In addition to fan well-wishes and trips down memory lane, individuals within the NASCAR community have shared their sentiments since Jeff Gordon announced Thursday morning that 2015 would be his final season of full-time NASCAR Sprint Cup Series action.
Here’s a statement from NASCAR Chairman and CEO Brian France, released by NASCAR:
“Jeff Gordon transcends NASCAR and will be celebrated as one of the greatest drivers to ever race. We have all enjoyed watching his legend grow for more than two decades, and will continue to do so during his final full-time season. His prolonged excellence and unmatched class continue to earn him the admiration of fans across the globe. Today’s announcement is a bittersweet one. I’ll miss his competitive fire on a weekly basis, but I am also happy for Jeff and his family as they start a new chapter. On behalf of the entire NASCAR family, I thank Jeff for his years of dedication and genuine love for this sport, and wish him the very best in his final season.”
Three-time Sprint Cup Series champion Tony Stewart took things one step further, offering Gordon a one-off gig in his first year of not racing full-time. After a tweet on Thursday that read, “Can’t imagine being at the track without @JeffGordonWeb. I don’t think I would have ever had my opportunity without Jeff paving the way,” Stewart sent out another tweet to Gordon on Friday with an offer for 2016.
“Since @JeffGordonWeb is not exactly retiring, I will pay show up $ plus Norm’s truck for the @MudsummerClass for 2016.”
– Tony Stewart (@TonyStewart)
For those who don’t follow the NASCAR Camping World Truck Series, the Mudsummer Classic is the dirt race ran by the Truck Series at the Stewart-owned Eldora Speedway in Rossburg, Ohio, and the Norm Stewart referenced was Norm Benning, who has become a Truck Series fan favorite, especially when the circuit visits Eldora.
While Gordon insisted on Thursday that he wasn’t retiring, he did seem to downplay the notion of running any other races. He did, though, stress the fact that he would still be very busy and remain in racing, in some capacity, beyond the 2015 season.
Still, it was fun to take Stewart’s lead and come with a list of things for Gordon to do, specifically, races to run after 2015. The Truck Series race at Eldora Speedway is a great idea. And here’s a few more events to add to the list for 2016 and/or beyond:
NASCAR Xfinity Series and/or Camping World Truck Series races in addition to or other than Eldora — To me, these seemed like the most logical options. I guess that’s because Xfinity and trucks are other NASCAR national level series. Anyway, thought I’d get the seemingly obvious option out of the way first.
Chili Bowl — Why not? It would be a return to his midget roots.
Indianapolis 500 — A.J. Foyt has said in the past that he’d consider fielding cars for Gordon and/or Stewart for the Indianapolis 500. Stewart has said in the recent past that he has no Indy 500 plans since shifting much of his focus to team ownership, but what about Gordon? He doesn’t really have those obligations. Okay, so he does have an ownership stake at Hendrick, specifically of the No. 48 team, but it’s not the huge stake Stewart has over at Stewart-Haas.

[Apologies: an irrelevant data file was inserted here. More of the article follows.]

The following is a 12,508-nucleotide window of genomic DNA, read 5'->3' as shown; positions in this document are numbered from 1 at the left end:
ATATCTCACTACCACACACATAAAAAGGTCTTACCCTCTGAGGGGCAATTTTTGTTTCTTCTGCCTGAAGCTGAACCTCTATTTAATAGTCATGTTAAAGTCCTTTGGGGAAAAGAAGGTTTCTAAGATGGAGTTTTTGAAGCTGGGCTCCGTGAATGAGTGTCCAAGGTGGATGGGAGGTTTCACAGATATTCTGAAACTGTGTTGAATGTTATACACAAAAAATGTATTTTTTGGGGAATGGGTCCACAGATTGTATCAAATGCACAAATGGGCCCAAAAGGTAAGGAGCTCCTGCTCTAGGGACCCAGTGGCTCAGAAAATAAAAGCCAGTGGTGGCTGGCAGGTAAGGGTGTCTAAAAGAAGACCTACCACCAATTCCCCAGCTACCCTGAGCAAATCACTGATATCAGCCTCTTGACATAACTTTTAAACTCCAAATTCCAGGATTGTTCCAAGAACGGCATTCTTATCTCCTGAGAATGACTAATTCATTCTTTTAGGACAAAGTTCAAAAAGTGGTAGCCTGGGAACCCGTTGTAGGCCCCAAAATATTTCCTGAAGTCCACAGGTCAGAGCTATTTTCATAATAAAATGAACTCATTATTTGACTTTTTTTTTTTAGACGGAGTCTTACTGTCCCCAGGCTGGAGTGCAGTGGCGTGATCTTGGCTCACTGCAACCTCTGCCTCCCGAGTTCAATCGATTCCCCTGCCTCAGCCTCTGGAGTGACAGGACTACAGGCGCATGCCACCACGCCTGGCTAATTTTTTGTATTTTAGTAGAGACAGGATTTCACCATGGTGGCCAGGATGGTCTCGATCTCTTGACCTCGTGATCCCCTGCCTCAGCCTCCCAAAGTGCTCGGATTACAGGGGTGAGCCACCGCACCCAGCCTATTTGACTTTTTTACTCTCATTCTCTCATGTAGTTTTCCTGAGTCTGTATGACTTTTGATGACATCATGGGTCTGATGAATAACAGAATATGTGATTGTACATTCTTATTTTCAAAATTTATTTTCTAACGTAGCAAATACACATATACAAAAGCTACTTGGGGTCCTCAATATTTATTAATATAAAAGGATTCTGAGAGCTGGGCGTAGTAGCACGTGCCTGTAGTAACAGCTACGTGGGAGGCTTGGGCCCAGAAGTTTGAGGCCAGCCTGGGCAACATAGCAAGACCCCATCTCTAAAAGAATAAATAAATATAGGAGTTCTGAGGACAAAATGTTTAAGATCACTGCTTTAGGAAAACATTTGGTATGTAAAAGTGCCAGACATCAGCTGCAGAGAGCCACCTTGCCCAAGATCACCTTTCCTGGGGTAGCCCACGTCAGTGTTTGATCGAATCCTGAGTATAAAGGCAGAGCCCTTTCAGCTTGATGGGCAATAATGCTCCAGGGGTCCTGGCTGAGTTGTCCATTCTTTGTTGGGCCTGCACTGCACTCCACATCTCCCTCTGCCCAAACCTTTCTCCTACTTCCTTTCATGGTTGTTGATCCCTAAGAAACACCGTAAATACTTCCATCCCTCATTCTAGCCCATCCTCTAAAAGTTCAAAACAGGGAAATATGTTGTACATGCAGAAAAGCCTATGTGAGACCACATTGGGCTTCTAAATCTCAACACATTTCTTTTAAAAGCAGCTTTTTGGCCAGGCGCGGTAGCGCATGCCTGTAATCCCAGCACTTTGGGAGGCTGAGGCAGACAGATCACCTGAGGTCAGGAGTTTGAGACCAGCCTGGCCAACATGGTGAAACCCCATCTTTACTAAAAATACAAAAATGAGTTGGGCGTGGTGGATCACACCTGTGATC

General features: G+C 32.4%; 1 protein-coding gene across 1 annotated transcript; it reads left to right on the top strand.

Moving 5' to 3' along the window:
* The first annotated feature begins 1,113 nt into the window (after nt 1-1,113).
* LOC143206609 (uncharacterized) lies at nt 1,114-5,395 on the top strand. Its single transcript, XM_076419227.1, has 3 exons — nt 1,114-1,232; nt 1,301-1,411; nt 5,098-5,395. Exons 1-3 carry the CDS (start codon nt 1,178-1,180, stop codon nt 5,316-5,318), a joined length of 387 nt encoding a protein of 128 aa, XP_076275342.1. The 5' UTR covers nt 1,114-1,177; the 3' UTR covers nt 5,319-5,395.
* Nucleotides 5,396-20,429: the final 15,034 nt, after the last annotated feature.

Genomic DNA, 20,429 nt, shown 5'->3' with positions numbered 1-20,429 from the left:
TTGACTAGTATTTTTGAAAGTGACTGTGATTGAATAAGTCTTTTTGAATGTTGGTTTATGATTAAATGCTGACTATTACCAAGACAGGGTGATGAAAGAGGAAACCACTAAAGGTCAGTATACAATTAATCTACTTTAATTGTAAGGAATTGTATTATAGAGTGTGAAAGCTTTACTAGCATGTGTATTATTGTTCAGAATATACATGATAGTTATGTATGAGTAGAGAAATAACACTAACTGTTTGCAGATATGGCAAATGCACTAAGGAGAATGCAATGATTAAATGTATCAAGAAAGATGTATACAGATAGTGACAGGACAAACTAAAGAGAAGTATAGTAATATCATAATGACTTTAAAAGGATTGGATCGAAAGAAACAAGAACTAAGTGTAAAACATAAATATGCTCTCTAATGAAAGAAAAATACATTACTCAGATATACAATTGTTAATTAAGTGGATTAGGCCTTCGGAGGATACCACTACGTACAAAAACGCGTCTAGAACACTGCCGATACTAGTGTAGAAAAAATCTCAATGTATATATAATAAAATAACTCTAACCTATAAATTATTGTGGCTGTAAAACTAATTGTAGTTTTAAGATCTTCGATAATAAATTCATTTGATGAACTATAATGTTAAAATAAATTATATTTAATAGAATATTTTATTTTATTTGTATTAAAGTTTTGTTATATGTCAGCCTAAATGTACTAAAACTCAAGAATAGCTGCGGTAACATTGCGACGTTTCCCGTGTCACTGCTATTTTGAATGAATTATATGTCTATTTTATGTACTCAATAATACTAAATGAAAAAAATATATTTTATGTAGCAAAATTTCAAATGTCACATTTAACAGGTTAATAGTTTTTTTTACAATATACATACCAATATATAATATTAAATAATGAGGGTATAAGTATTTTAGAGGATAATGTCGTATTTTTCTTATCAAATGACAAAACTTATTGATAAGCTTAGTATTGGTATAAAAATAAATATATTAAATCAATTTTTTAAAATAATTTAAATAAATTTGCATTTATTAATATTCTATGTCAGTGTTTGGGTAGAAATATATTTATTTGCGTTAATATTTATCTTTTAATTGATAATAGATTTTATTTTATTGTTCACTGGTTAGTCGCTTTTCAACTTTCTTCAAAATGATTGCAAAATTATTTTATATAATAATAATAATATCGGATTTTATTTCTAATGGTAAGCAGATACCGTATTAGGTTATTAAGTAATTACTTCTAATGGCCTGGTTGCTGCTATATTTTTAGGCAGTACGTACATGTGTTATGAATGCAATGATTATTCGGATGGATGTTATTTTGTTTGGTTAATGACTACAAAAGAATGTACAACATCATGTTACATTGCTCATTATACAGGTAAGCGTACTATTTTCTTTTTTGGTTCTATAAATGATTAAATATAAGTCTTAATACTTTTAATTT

A Stadium Super Trucks event — Why did I throw this one in there? This series was started and is owned by former NASCAR competitor and another Gordon, Robby Gordon. I’ve kind of gotten the impression that Robby Gordon left NASCAR with sort of a bitter taste in his mouth, so to speak, and I don’t know what the Gordons’ opinions are of each other, so I don’t know where either man would stand on this idea. But then again, I’m thinking this may be more along the lines of a Jimmie Johnson post-NASCAR option, anyway, given his roots.
Rolex 24 at Daytona — He competed in this event in 2007. Why not make a second appearance in an attempt to improve on his team’s third-overall finish of 2007? Fellow NASCAR competitors like Jamie McMurray, Kyle Larson and A.J. Allmendinger seem to consider this race a yearly must-do; maybe Gordon could join them.
There are other, possibly, far-fetched ideas in my head, like the Baja 1000 and Pikes Peak International Hill Climb. I don’t know why those popped into my head. I guess it’s because they’re just something different.
Anyway, maybe because Gordon didn’t seem to have much interest in continuing to compete as a driver beyond 2015, judging by some of his statements from his teleconference on Thursday afternoon, I don’t really see Gordon competing in another race as a driver beyond the 2015 NASCAR season. Maybe I read something into his statements that wasn’t there I actually hope that’s the case, and I’m wrong.
What do I see for Gordon down the road? Other than family man and philanthropist, I see a possible TV broadcasting career paired with providing driver coach-type input at Hendrick Motorsports. But, if Gordon does feel the need to scratch that competitive itch from behind the wheel in the future, there are sure to be plenty of options available to him. Stewart’s already stepped up to offer one.